Court of Appeals of Missouri, Eastern District, Fourth Division
from the Circuit Court of St. Louis County Honorable Joseph
L. Walsh, III Filed: April 2, 2019
LAWRENCE E. MOONEY, JUDGE
action brought by Scott Caldwell alleging employment
discrimination by his former employer and supervisor, the
defendants appeal from the circuit court's order denying
their motion to compel arbitration. Defendants contended that
Mr. Caldwell had signed a valid and enforceable arbitration
agreement that required them to arbitrate Mr. Caldwell's
claims. And most critically, defendants argued that the
arbitration agreement delegated all threshold issues,
including formation and enforcement issues, to the arbitrator
for determination. Mr. Caldwell argued that the agreement and
delegation provision lacked consideration. The circuit court
agreed with Mr. Caldwell and denied defendants' motion.
In light of the recent decision of the Supreme Court of
Missouri in Soars v. Easter Seals Midwest, 563
S.W.3d 111 (Mo. banc 2018), we must reverse and remand.
& Procedural Background
Caldwell filed a petition against the defendants with the
following allegations. Mr. Caldwell began working for
UniFirst as a District Service Manager in May of 2012. His
job duties included supervising and managing route drivers,
scheduling, customer service, territory and route sales, and
other general managerial responsibilities.
January of 2014, Mr. Caldwell's lower back began to cause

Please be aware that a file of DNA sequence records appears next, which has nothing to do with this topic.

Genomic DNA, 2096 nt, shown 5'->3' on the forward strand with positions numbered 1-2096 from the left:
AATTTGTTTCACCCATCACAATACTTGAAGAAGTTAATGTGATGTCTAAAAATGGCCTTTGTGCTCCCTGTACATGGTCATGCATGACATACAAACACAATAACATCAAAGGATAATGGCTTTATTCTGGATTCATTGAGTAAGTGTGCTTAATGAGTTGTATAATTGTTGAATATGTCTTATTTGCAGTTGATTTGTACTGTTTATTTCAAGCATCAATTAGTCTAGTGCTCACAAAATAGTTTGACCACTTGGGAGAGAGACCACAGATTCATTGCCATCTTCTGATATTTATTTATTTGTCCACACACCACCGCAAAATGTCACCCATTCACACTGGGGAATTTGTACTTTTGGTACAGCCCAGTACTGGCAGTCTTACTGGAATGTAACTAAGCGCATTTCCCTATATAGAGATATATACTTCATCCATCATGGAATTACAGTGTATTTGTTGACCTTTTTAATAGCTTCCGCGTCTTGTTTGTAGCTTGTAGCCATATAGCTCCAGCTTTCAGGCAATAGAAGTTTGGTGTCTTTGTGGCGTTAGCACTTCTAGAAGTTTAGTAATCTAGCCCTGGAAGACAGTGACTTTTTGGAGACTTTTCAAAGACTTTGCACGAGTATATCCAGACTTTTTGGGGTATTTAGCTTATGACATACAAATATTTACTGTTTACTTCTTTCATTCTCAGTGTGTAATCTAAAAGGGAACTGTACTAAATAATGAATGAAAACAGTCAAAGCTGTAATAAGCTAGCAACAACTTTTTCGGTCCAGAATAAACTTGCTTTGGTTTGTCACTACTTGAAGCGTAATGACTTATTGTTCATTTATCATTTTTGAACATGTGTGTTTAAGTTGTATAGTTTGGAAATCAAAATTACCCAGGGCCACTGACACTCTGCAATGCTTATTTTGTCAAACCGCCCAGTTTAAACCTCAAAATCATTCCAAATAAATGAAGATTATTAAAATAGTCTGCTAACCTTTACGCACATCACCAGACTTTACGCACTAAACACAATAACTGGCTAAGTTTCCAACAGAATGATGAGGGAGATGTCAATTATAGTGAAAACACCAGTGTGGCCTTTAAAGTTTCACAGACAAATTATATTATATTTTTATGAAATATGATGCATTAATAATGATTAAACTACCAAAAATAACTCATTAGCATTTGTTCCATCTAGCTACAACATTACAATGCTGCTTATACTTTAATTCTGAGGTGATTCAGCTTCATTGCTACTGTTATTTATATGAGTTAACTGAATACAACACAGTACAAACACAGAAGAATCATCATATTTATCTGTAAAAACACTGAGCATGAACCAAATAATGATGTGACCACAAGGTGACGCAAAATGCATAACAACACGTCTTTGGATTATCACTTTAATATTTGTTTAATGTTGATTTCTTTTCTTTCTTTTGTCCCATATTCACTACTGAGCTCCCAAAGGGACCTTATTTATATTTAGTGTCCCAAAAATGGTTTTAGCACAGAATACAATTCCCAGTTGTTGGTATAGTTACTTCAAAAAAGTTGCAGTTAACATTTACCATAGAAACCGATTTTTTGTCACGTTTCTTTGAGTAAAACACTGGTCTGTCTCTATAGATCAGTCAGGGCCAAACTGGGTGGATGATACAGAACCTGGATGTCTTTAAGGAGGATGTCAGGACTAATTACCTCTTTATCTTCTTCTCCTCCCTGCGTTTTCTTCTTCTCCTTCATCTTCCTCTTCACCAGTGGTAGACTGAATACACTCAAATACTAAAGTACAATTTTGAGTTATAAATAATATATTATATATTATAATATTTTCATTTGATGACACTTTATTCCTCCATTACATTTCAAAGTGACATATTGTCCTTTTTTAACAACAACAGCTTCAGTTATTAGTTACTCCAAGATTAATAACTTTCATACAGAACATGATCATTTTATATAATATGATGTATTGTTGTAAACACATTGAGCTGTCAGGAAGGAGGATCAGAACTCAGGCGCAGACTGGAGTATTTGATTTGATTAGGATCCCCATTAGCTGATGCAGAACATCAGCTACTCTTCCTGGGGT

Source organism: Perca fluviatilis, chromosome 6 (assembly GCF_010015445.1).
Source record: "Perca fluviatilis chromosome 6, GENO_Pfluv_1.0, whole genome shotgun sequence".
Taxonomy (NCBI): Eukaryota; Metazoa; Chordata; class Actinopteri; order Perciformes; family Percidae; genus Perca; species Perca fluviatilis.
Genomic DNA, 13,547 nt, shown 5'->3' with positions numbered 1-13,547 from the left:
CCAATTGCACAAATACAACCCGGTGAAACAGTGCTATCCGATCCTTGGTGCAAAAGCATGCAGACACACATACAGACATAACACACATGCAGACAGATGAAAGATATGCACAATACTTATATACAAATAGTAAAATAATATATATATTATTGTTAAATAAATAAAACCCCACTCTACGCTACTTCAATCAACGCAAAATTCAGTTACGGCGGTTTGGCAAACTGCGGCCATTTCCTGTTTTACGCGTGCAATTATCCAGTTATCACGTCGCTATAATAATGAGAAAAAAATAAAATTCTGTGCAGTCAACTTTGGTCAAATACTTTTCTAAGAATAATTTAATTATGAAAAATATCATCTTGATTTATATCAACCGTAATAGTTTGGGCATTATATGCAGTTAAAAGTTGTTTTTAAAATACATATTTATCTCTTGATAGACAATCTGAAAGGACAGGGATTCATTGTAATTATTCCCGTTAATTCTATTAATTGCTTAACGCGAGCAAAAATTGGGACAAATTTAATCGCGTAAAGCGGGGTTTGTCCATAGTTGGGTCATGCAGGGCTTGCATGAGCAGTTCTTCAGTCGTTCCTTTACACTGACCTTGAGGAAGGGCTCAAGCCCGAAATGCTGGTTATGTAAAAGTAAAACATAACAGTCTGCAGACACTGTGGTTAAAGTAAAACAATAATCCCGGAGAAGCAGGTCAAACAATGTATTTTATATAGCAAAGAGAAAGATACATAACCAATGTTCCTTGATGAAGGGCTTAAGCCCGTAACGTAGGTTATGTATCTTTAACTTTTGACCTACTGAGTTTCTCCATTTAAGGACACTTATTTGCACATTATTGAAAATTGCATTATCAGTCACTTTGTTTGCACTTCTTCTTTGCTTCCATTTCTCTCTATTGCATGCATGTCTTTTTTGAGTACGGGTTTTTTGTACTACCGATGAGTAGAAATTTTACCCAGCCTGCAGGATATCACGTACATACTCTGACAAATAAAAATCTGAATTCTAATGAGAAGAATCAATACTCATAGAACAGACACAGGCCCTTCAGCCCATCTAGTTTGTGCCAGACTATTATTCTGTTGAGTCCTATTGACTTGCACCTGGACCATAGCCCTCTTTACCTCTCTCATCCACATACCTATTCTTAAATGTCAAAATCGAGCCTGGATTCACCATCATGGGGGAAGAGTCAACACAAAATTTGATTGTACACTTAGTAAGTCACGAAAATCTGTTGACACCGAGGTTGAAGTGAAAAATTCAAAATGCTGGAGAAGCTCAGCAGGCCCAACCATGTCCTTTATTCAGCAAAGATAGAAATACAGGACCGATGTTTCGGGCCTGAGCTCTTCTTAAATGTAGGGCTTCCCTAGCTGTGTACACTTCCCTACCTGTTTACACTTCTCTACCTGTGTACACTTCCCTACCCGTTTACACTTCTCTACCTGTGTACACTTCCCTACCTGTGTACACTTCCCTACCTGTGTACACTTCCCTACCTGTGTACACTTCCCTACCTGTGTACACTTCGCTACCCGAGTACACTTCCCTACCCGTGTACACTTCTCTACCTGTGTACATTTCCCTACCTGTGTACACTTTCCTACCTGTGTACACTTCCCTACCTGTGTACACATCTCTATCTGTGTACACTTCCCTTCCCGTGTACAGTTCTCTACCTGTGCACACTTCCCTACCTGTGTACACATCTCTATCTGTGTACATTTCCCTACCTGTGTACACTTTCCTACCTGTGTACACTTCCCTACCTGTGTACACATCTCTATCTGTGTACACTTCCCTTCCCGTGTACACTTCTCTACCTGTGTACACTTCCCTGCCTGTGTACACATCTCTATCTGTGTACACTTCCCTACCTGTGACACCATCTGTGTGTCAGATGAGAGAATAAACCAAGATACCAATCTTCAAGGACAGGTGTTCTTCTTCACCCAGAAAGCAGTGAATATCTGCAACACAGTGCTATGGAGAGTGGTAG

him great discomfort and pain. His physician diagnosed him as
having a lumbar disc protrusion, a lumbar disc herniation
that impinged on nerve roots, and severe intractable back and
leg pain. Mr. Caldwell's physician recommended
restrictions on lifting and repetitive bending. At first,
UniFirst accommodated these restrictions. Mr. Caldwell
satisfactorily performed his job duties with the limited
accommodations in place.
work environment changed at the end of 2014. In mid-December,
with Mr. Caldwell still experiencing severe pain, Mr.
Caldwell's physician ordered Mr. Caldwell to take eleven
days off work, and then to return to light duty. Over the
next several months, the physician ordered further
limitations on weight-lifting, bending, stooping, squatting,
climbing, twisting, and kneeling. He also advised against
long periods of sitting, and recommended frequent rest breaks
from standing, sitting, or walking.
Seever, Mr. Caldwell's supervisor, protested, calling Mr.
Caldwell's need for time off "unacceptable."
Further, he disregarded Mr. Caldwell's repeated requests
for accommodation. Instead, he repeatedly assigned Mr.
Caldwell, a district service manager, to the more physically
strenuous tasks of a route sales representative. In March,
Mr. Seever outright denied Mr. Caldwell's accommodation
requests and unilaterally placed Mr. Caldwell on extended
non-paid medical leave, telling Mr. Caldwell he had done so
because Mr. Caldwell had filed a workers' compensation
Caldwell underwent surgery at the end of May 2015. His
physician informed UniFirst that Mr. Caldwell could return to